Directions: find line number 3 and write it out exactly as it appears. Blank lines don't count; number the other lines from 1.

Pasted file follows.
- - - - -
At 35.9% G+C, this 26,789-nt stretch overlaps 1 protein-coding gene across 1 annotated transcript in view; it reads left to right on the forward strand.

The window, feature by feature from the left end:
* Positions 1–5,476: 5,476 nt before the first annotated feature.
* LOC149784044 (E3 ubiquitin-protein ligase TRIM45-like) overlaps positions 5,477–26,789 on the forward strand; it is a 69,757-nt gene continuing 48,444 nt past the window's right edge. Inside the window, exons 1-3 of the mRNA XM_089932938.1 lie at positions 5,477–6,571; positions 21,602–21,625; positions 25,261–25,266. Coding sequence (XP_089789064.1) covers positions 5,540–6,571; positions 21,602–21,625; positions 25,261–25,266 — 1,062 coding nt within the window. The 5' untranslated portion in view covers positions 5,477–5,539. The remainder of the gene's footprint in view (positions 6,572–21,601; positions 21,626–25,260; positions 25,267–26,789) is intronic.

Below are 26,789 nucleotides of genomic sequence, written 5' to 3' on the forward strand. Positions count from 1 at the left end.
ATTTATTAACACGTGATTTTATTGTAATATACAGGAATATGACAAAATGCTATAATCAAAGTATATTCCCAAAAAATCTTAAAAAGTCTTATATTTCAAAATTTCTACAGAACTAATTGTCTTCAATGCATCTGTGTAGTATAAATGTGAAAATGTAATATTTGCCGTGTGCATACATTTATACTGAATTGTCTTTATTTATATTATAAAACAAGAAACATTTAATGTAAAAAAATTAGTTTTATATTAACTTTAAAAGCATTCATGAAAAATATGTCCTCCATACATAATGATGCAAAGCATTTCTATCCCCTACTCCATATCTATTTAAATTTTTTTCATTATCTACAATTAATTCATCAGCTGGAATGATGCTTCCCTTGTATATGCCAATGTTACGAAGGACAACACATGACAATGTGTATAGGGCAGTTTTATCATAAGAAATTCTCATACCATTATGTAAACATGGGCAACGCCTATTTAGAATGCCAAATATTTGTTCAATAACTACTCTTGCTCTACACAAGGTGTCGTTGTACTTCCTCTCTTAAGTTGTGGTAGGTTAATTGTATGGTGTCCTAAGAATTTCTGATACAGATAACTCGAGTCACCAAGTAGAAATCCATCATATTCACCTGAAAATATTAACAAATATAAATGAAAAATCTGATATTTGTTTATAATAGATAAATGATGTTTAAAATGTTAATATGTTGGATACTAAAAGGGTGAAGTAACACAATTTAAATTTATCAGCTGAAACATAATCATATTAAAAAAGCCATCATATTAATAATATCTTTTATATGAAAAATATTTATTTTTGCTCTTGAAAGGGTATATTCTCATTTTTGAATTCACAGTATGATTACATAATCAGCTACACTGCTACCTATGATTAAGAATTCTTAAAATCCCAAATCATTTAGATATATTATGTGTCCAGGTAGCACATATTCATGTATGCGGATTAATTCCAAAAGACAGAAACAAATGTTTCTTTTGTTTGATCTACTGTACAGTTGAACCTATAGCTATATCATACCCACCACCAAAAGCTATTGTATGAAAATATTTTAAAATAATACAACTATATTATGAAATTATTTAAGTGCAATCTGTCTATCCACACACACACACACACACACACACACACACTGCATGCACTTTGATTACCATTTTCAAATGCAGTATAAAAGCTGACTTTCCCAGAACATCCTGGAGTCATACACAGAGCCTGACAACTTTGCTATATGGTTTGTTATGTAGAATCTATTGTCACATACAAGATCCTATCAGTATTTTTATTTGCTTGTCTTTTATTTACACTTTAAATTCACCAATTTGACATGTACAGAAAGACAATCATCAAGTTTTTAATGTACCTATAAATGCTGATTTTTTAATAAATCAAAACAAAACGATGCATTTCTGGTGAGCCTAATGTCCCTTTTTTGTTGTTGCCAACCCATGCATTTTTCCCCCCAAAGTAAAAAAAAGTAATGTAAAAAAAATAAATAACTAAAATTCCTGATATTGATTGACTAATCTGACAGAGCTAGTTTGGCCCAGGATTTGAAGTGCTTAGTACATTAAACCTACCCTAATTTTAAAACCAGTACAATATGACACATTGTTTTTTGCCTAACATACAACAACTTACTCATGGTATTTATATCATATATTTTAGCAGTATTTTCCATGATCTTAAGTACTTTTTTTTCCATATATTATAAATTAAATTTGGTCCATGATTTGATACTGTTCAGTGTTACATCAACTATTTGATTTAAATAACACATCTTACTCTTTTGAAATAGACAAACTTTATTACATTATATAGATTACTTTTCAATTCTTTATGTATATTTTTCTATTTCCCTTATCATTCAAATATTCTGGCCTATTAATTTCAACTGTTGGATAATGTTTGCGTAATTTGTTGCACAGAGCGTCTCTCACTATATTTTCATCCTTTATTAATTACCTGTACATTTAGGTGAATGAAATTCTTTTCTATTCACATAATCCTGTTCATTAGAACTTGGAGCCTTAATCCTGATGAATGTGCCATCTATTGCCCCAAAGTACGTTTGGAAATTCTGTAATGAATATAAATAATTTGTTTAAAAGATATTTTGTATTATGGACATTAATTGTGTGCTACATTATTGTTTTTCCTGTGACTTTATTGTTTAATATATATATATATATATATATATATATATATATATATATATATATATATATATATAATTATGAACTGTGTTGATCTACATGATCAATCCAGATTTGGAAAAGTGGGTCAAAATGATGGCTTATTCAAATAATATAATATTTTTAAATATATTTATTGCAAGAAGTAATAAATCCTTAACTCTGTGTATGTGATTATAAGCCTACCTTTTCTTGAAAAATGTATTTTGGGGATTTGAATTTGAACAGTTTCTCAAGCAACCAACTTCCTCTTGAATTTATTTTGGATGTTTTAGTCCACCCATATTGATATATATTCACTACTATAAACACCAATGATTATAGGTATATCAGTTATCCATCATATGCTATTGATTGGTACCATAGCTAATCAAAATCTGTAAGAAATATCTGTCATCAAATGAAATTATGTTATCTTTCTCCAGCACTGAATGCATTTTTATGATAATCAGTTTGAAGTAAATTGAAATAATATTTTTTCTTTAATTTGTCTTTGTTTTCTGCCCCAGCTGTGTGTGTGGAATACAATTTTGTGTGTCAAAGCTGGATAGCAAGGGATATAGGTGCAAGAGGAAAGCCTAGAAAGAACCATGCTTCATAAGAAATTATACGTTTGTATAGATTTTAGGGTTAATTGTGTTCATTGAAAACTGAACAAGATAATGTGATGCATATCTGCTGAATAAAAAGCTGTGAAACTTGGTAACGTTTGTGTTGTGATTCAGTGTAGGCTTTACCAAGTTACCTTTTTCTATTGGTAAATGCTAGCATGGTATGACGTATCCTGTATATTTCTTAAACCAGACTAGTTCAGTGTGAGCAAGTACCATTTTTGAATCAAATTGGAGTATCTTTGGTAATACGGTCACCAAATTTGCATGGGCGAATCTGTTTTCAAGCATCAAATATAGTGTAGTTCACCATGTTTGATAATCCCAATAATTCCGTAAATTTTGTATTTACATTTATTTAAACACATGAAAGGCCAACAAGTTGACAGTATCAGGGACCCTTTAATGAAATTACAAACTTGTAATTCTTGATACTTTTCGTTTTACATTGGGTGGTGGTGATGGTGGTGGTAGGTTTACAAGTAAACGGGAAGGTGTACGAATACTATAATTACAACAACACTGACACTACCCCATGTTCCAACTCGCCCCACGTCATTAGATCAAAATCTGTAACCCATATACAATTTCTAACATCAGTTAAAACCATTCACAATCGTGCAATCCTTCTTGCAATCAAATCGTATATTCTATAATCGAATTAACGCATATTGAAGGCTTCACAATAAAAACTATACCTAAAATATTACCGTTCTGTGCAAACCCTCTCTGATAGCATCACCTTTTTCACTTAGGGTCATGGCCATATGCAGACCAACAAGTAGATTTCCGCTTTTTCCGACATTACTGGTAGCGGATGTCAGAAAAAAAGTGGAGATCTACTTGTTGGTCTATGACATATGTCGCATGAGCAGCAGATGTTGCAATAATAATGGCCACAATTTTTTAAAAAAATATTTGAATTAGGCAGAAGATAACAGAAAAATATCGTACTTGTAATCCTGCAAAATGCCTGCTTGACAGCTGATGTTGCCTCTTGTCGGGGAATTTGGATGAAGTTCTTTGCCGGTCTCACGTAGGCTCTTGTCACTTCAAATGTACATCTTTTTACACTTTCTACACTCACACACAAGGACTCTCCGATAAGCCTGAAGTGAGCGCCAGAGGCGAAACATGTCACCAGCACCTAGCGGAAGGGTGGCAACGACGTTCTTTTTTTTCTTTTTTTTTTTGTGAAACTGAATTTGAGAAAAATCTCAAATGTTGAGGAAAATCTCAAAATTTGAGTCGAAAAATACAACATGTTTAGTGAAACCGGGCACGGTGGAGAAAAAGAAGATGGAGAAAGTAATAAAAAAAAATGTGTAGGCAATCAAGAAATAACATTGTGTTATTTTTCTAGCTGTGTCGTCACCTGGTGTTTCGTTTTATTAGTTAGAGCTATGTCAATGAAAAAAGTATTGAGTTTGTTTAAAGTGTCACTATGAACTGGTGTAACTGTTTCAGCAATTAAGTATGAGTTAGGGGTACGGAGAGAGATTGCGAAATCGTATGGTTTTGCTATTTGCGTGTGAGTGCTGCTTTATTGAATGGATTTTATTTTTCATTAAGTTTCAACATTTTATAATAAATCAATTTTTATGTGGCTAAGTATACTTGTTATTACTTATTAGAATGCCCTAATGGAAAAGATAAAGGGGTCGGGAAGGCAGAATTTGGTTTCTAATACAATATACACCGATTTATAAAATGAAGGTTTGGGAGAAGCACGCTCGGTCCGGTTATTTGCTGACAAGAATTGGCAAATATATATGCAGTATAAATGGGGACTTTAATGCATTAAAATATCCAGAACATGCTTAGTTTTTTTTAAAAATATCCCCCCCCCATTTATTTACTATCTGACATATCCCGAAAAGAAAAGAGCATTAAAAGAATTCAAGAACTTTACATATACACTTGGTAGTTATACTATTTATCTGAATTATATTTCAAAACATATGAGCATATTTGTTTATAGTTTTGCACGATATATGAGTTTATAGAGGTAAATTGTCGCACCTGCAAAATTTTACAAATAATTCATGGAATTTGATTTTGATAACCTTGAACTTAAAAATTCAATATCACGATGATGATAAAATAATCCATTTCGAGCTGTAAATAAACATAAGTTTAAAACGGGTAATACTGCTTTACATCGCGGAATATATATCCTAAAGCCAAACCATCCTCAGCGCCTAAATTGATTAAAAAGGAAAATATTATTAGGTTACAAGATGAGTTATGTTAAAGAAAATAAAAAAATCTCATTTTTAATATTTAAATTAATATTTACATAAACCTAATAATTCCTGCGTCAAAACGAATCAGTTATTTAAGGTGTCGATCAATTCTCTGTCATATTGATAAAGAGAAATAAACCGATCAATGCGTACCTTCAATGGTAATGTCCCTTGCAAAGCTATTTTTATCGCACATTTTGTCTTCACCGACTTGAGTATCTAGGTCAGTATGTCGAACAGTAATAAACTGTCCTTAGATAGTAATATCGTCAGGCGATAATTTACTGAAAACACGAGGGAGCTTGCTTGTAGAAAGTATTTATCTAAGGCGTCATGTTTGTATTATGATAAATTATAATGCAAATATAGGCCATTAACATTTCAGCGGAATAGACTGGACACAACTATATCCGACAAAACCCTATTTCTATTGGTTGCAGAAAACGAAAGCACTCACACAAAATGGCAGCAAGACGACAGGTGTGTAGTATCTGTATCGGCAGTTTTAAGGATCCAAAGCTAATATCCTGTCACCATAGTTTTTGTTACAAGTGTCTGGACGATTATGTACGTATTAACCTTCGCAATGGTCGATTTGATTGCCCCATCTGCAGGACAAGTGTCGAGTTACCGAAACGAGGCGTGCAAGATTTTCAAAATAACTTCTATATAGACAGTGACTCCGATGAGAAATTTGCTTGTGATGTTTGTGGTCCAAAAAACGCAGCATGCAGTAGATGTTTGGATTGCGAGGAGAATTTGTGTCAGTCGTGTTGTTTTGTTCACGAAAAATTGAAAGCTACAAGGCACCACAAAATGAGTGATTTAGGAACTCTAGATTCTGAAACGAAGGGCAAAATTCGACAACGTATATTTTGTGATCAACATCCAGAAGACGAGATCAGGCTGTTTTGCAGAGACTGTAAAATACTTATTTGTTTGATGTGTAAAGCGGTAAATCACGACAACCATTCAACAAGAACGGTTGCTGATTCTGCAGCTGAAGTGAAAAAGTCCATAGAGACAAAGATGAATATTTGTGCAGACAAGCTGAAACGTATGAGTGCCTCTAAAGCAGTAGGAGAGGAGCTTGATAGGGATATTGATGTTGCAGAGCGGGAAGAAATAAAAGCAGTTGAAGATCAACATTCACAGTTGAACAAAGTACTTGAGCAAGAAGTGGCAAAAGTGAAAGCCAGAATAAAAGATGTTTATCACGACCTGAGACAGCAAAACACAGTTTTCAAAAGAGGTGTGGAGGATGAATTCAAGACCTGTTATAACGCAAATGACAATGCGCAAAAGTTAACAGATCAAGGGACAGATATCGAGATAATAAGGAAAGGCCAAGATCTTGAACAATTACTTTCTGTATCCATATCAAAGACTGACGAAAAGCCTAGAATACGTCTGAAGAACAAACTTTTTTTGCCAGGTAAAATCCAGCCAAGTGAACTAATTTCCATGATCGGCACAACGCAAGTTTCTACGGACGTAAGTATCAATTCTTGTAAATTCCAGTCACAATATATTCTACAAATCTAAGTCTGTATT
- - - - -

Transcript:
* Positions 1–5,476: 5,476 nt before the first annotated feature.